Supervalu Revamps Structure

The retirements last week of two top Supervalu executives and the reassignment of others signal the beginning of a new, more retail-oriented phase at the company, analysts told SN. Supervalu said last week Mike Jackson, president and chief operating officer, and Kevin Tripp, executive vice president and president of the company's Midwest retail region, would be leaving the company, effective

MINNEAPOLIS — The retirements last week of two top Supervalu executives and the reassignment of others signal the beginning of a new, more retail-oriented phase at the company, analysts told SN.

Supervalu said last week Mike Jackson, president and chief operating officer, and Kevin Tripp, executive vice president and president of the company's Midwest retail region, would be leaving the company, effective Aug. 14.

The company also said it will consolidate its East, Midwest and West retail regions into one division under Pete Van Helden, currently executive vice president, retail West, with the new title of executive vice president, retail operations. Oversight of pharmacy, formerly overseen by Tripp, will be assigned to Duncan Mac Naughton, executive vice president, merchandising and marketing, as part of a new health and wellness division.

Craig Herkert, who joined Supervalu as chief executive officer in May — and who is adding the title of president — will oversee Save-A-Lot, the company said. Supervalu's Bristol Farms division will continue to report to Pamela Knous, executive vice president and chief financial officer.

Simeon Gutman, a New York-based analyst with Canaccord Adams, said he sees the management shuffle as positive.

“It's an opportunity for Supervalu to streamline the decision-making process and make it more nimble — and anytime you can clear the way for that to happen, it's a positive change,” he said. “With a new, retail-oriented CEO, a flatter structure should only enhance the decision-making process, and as Supervalu completes its center-led migration this year, the business should become even more efficient.”

John Heinbockel, an analyst with Goldman Sachs, New York, said the management transition makes sense on two levels: “First, by having just one senior executive overseeing all operations, the organization should be more customer-responsive, with arguably greater consistency of execution and best practice-sharing; and second, Van Helden is ideally suited to take on this responsibility, given his more extensive food retail background compared with her peers.”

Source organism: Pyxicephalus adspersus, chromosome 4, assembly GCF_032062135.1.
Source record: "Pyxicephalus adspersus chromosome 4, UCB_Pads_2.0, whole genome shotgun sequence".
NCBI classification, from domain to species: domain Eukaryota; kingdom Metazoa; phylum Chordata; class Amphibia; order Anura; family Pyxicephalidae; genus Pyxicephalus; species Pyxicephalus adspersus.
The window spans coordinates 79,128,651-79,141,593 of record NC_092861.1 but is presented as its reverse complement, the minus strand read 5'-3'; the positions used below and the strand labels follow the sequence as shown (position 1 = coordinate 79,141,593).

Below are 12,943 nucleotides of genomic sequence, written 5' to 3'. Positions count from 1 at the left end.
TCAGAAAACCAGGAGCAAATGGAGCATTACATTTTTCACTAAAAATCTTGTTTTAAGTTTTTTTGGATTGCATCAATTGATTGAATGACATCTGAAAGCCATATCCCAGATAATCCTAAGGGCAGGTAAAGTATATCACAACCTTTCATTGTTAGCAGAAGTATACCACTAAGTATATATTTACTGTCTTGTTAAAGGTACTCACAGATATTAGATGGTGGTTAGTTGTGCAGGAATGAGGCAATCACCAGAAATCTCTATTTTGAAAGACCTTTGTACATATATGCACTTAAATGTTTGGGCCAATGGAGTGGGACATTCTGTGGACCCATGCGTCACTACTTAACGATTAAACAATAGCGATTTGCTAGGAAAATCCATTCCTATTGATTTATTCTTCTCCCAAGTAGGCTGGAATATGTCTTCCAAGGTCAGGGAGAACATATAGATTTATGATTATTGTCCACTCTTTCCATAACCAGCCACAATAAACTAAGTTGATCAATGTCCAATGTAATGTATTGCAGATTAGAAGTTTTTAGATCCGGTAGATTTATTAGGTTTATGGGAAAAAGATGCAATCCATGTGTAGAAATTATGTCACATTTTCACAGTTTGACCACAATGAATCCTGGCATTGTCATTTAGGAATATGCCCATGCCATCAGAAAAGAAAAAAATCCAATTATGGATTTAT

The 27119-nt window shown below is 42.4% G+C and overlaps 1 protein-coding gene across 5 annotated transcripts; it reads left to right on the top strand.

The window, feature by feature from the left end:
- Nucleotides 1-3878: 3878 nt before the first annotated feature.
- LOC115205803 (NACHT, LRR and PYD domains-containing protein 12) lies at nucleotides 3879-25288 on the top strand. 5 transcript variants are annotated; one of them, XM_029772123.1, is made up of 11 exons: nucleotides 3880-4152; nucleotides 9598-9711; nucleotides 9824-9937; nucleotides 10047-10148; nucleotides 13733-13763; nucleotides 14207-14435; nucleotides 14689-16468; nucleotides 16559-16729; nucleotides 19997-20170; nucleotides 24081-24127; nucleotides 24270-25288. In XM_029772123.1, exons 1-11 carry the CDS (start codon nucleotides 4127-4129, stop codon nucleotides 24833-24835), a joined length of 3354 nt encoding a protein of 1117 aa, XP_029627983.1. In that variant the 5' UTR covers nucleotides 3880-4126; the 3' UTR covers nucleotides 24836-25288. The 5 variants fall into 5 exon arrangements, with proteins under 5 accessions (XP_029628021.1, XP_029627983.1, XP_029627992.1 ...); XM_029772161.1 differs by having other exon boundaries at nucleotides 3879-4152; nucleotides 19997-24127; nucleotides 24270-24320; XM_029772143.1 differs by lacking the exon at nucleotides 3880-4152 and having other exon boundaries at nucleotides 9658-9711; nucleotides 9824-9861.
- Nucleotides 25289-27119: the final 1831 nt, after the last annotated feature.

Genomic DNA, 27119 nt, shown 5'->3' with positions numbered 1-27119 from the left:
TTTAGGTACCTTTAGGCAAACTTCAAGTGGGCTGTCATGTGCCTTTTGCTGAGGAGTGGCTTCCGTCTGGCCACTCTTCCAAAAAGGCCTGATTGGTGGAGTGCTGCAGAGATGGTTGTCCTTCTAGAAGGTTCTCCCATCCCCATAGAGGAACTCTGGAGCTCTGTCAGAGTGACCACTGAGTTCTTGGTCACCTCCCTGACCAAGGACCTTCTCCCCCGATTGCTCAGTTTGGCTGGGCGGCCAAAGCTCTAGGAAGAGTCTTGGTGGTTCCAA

However, he said he hopes the more streamlined organization does not result in a more homogeneous branding effort. “The Albertsons brand on the West Coast would be well-served by more of an everyday-low-pricing approach, while Shaw's in Boston might be better off focusing on quality and service,” he explained.

The decision for Herkert rather than Van Helden to oversee Save-A-Lot is not a surprise, Heinbockel added, “[because] the hard-discount format is unique and would dilute Van Helden's focus on the core supermarket operations. Plus, Herkert has some familiarity with the format, having competed against it” during his tenure at Wal-Mart Stores.

Jackson, 55, spent seven years at Red Owl Food Stores here before joining Supervalu in 1969 as a retail counselor in the distributor's Green Bay division. After holding several merchandising and marketing positions in various Midwestern cities, he was named president of the Tacoma, Wash., division in 1991; president of the Northwest region in 1995; corporate senior vice president of operations for retail in 1999; executive vice president of distribution for food companies in 2001, and president and chief operating officer in 2005.

Jackson is also chairman of the board of the National Grocers Association and head of the search committee seeking a successor to Thomas K. Zaucha as NGA president and CEO. Zaucha called Jackson “a great leader for our industry” and said the association's executive committee would discuss what would happen now that Jackson has retired from his industry position.

Tripp, 55, is a registered pharmacist who worked in various executive positions at American Stores Co. When American merged with Albertsons in 1999 he was named executive vice president and general manager of the drug store division.

When Supervalu acquired several Albertsons divisions in 2006, Tripp was named executive vice president, drug operations, and president of the drug store division.

“This is another critical step in the implementation of our centrally led merchandising model, which is designed to fully lever Supervalu's scale while preserving our local relevance,” Herkert said.